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Before I was a civil rights leader, I was a preacher of the Gospel. This was my first calling and it still remains my greatest commitment. You know, actually all that I do in civil rights I do because I consider it a part of my ministry.' I have no other ambitions in life but to achieve excellence in the Christian ministry. I don't plan to run for any political office. I don't plan to do anything but remain a preacher. And what I'm doing in this struggle, along with many others, grows out of my feeling that the preacher must be concerned about the whole man.
If Christians should vote their duty to God at the polls, they would carry every election, and do it with ease. They would elect every clean candidate in the United States, and defeat every soiled one. Their prodigious power would be quickly realized and recognized, and afterward there would be no unclean candidates upon any ticket, and graft would cease.
The second doctrine of the Perennial Philosophy — that it is possible to know the Divine Ground by a direct intuition higher than discursive reasoning — is to be found in all the great religions of the world. A philosopher who is content merely to know about the ultimate Reality — theoretically and by hearsay — is compared by Buddha to a herdsman of other men's cows. Mohammed uses an even homelier barnyard metaphor. For him the philosopher who has not realized his metaphysics is just an ass bearing a load of books. Christian, Hindu, Taoist teachers wrote no less emphatically about the absurd pretensions of mere learning and analytic reasoning.
Some teachers of mankind — as Plato... the first Christians, the orthodox Muslims, and the Buddhists — have gone so far as to repudiate art....[They consider it] so highly dangerous in its power to infect people against their wills, that mankind will lose far less by banishing all art than by tolerating each and every art.... such people were wrong in repudiating all art, for they denied that which cannot be denied — one of the indispensable means of communication, without which mankind could not exist.... Now there is only fear, lest we should be deprived of any pleasures art can afford, so any type of art is patronized. And I think the last error is much grosser than the first and that its consequences are far more harmful.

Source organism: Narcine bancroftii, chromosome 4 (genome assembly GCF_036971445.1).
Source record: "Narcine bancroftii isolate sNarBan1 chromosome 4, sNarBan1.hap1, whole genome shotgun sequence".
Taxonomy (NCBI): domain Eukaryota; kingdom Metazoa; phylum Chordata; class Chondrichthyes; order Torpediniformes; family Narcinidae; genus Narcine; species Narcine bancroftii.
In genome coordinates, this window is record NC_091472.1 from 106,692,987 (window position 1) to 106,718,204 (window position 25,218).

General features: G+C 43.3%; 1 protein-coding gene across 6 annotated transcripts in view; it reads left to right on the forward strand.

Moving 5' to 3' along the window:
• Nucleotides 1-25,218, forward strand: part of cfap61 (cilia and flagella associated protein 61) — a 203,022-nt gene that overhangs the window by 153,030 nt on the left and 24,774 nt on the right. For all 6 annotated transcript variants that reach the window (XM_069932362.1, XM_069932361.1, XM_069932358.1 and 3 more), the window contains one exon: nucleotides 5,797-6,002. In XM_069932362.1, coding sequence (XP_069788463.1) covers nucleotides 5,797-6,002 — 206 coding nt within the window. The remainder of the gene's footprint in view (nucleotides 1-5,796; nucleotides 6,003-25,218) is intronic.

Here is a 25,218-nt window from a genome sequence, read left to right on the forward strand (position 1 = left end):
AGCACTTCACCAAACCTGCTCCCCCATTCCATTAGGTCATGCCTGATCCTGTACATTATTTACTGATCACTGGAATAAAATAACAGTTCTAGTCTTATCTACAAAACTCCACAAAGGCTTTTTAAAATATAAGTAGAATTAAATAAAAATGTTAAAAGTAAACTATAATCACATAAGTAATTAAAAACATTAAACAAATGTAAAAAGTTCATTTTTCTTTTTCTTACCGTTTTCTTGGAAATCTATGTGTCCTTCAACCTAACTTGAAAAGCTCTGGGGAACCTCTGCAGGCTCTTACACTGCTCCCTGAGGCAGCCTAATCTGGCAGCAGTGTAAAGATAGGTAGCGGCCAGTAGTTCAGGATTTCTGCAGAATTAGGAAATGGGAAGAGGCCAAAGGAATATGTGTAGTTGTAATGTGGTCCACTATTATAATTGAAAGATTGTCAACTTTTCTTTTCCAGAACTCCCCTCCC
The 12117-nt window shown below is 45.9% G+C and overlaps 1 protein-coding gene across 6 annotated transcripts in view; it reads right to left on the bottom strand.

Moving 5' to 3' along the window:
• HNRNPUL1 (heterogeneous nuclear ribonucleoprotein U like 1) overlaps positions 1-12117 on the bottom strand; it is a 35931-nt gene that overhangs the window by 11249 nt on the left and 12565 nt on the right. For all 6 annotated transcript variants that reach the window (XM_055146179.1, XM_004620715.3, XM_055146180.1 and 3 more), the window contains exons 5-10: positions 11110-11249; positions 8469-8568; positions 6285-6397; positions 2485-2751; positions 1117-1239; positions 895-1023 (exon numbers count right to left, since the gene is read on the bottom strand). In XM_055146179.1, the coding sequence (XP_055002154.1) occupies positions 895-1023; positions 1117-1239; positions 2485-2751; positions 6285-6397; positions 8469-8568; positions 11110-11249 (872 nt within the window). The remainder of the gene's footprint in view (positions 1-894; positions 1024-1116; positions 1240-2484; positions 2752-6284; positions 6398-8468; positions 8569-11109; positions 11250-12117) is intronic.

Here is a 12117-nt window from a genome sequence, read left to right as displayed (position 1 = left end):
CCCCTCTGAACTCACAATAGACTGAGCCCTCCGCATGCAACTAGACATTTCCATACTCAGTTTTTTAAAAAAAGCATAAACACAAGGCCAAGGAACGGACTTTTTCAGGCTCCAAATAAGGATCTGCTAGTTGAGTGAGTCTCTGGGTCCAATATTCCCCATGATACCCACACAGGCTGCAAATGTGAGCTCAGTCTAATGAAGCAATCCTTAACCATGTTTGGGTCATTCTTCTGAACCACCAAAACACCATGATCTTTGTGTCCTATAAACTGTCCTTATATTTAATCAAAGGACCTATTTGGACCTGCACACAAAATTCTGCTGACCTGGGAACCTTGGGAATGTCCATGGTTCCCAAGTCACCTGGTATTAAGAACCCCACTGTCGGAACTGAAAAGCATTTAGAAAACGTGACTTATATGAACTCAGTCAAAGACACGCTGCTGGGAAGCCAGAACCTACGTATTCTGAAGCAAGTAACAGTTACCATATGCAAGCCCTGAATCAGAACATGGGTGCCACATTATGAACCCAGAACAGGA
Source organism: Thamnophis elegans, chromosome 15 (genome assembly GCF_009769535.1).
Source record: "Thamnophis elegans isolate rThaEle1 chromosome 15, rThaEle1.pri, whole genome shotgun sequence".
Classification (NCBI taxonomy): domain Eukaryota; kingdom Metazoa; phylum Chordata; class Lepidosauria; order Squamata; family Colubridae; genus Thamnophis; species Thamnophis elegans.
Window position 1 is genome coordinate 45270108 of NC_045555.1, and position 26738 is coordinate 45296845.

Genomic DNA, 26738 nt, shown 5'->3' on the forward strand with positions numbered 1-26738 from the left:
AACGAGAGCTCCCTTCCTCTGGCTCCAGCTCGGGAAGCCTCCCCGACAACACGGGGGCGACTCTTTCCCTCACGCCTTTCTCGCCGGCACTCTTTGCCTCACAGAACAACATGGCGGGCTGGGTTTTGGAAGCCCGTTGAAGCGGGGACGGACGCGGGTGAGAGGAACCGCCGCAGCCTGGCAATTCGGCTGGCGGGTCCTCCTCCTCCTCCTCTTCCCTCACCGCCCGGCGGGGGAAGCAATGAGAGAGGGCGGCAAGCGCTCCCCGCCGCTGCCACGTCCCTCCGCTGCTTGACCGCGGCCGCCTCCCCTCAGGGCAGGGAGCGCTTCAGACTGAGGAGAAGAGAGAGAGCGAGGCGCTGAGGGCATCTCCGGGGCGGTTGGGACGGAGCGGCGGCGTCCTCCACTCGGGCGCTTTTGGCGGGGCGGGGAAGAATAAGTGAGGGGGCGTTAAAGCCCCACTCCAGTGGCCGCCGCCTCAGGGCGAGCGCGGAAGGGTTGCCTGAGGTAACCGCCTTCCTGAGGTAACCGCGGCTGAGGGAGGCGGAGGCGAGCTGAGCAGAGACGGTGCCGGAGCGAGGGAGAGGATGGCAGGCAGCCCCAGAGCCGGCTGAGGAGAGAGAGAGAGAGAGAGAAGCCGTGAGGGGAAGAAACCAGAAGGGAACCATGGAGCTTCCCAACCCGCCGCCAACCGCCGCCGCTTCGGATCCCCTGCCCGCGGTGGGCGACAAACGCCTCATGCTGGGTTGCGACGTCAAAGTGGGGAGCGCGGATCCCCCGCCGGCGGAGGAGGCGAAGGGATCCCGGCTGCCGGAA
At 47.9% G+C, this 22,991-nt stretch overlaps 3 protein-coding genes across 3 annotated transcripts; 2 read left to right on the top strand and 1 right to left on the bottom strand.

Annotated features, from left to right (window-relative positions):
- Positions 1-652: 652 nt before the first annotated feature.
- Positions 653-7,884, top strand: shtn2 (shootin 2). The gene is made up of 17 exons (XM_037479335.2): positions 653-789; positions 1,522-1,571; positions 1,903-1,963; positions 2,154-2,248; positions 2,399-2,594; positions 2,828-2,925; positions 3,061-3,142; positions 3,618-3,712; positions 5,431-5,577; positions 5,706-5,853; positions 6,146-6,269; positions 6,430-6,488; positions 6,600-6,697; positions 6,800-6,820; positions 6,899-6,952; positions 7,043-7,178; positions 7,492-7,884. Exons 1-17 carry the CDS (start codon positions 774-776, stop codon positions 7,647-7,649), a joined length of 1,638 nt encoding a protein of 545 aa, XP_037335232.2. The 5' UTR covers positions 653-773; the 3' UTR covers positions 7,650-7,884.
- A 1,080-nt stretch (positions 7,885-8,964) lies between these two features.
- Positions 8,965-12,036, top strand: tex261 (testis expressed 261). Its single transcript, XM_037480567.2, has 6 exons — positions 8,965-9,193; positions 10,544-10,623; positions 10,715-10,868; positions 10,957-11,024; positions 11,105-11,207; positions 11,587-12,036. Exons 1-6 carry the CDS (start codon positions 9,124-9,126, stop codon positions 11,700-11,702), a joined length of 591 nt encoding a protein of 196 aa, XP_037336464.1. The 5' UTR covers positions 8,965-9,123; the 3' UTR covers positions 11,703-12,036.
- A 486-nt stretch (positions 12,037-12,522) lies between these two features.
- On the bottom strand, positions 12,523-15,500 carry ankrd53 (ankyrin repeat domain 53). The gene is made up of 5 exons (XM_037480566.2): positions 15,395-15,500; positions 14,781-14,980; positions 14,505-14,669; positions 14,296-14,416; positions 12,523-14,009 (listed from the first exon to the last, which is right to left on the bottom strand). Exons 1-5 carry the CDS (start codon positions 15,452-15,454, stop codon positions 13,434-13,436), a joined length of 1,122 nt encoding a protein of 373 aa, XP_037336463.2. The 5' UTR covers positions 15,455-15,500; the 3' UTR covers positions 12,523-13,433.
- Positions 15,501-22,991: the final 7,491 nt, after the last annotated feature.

"But why doesn't the Gospel ever say that Christ laughed?" I asked, for no good reason. "Is Jorge right?" "Legions of scholars have wondered whether Christ laughed. The question doesn't interest me much. I believe he never laughed, because, omniscient as the son of God had to be, he knew how we Christians would behave....
I have not been able to think out any solution of the terrible problem offered by the presence of the Negro on this continent, but of one thing I am sure, and that is that inasmuch as he is here and can neither be killed nor driven away, the only wise and honorable and Christian thing to do is to treat each black man and each white man strictly on his merits as a man, giving him no more and no less than he shows himself worthy to have.
I conclude by saying that each of us must keep faith in the future. Let us not despair. Let us realize that as we struggle for justice and freedom, we have cosmic companionship. This is the long faith of the Hebraic-Christian tradition: that God is not some Aristotelian Unmoved Mover who merely contemplates upon himself. He is not merely a self-knowing God, but an other-loving God forever working through history for the establishment of His kingdom.
The first thing to get clear about Christian morality between man and man is that in this department Christ did not come to teach any brand new morality. The Golden Rule of the New Testament (Do as you would be done by) is a summing up of what everyone, at bottom, had always known to be right.